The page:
Monthly Archives: July 2015
I’ve written before about how Penguin transformed the UK paperback market, particularly by making illustrated covers look both old-fashioned and down market. It was rather odd really. Before 1935 illustrated covers had dominated the paperback market and with hindsight we know that illustrated covers were to dominate in future as well. But for more than a decade after the launch of Penguin in 1935, no paperback publisher who wanted their books to be taken at all seriously, could use much in the way of cover art.
The inevitable fightback is probably most associated with Pan Books, which became known for its bright cover illustrations and later for its paperback editions of James Bond books. It eventually became a serious rival to Penguin and pushed them further and further to using illustrated covers themselves. But that was quite a long way down the line when the business was set up in 1944 by Alan Bott, a former World War I fighter pilot, who had been one of the founders of the Book Society. It’s not clear that he had any intention either of rivalling Penguin, or of reintroducing cover art to paperbacks when his first books appeared. The first two, in 1945, were a paperback collection of ‘Tales of the Supernatural’ and a small hardback edition of ‘A Christmas Carol’. Two more paperbacks followed in 1946, but other than a small logo, they had no cover art and were unnumbered.
The first two Pan Books
… and the next two
By early 1947 it was still not clear where the business was going. Two more hardback books appeared, one of them an almost identical copy of a book that Alan Bott’s earlier venture, The Book Society had published only months before. There seemed to be no coherence at all to the publishing programme, and certainly no indication of what the business was to become. Part of that may have been because of the continuing effects of paper rationing after the war. It was difficult for any new publisher to obtain access to paper in large quantities, and for Pan Books the problem was solved only when they reached agreement for books to be printed in France.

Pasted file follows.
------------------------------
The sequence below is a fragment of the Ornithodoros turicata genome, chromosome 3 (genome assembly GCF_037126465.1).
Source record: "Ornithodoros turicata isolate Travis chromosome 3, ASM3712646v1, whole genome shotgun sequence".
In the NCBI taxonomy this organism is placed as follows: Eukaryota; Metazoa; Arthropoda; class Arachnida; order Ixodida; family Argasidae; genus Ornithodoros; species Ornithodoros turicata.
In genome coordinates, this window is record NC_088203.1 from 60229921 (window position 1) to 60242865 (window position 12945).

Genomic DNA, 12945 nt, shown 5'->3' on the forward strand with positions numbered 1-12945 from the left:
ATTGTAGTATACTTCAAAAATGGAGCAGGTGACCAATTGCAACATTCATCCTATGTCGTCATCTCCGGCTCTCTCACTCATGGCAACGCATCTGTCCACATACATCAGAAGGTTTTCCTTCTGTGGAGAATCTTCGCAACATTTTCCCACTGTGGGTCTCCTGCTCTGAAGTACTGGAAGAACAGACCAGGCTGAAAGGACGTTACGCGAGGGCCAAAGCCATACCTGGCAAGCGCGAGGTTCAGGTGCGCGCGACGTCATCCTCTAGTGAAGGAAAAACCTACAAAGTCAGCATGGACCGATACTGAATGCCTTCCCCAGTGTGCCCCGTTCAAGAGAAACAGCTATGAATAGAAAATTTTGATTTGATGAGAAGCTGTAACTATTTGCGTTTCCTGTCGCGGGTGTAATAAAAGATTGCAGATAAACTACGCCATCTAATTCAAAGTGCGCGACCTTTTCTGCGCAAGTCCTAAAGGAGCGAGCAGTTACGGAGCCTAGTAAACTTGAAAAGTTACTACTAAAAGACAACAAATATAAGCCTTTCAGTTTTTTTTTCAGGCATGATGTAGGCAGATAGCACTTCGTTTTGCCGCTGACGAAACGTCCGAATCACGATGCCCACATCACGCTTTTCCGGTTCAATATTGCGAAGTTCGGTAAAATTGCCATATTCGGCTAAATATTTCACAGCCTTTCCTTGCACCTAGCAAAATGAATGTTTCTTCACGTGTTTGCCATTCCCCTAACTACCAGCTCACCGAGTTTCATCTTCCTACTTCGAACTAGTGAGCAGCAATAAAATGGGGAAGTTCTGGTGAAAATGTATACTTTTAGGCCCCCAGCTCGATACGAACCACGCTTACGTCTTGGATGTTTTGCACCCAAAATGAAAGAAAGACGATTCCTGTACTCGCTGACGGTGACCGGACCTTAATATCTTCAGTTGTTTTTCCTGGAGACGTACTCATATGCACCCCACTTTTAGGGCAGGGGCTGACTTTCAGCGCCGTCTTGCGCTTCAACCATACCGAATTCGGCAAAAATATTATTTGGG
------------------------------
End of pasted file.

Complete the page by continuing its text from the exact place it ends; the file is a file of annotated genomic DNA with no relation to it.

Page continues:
Book Society edition 1946 (left) and Pan books edition 1947 (right)
That arrangement was in place in early 1947 and it was not long before the first books in the numbered series of paperbacks appeared and the style that was to be associated with them, started to emerge. Number 1 in the series was a selection of stories by Rudyard Kipling, and number 2 ‘Lost Horizon’ by James Hilton. These were fairly safe choices, but the radical element was the use of illustration on the cover. Nothing too colourful of course – fairly simple and stylised drawings, but still a significant break from what had been the orthodoxy of the previous 12 years.
Just as Penguin has its own creation myth involving Allen Lane on a railway station, Pan Books has the story of how books were sailed down the River Seine from Paris each week on an old Royal Navy Motor Launch, and then up the Thames to its warehouse in London. A lot of books must have made that journey, because by the end of 1947 the series had reached about 25 books and seemed well established, with the use of cover illustration a definite part of its style. By mid 1950 the series was well past 100 and illustrations were in full colour, were taking up more of the front cover and were becoming more naturalistic. Around the same time, printing switched back to the UK and the motor launch could be put into retirement.
Pan covers from 1950 and from 1960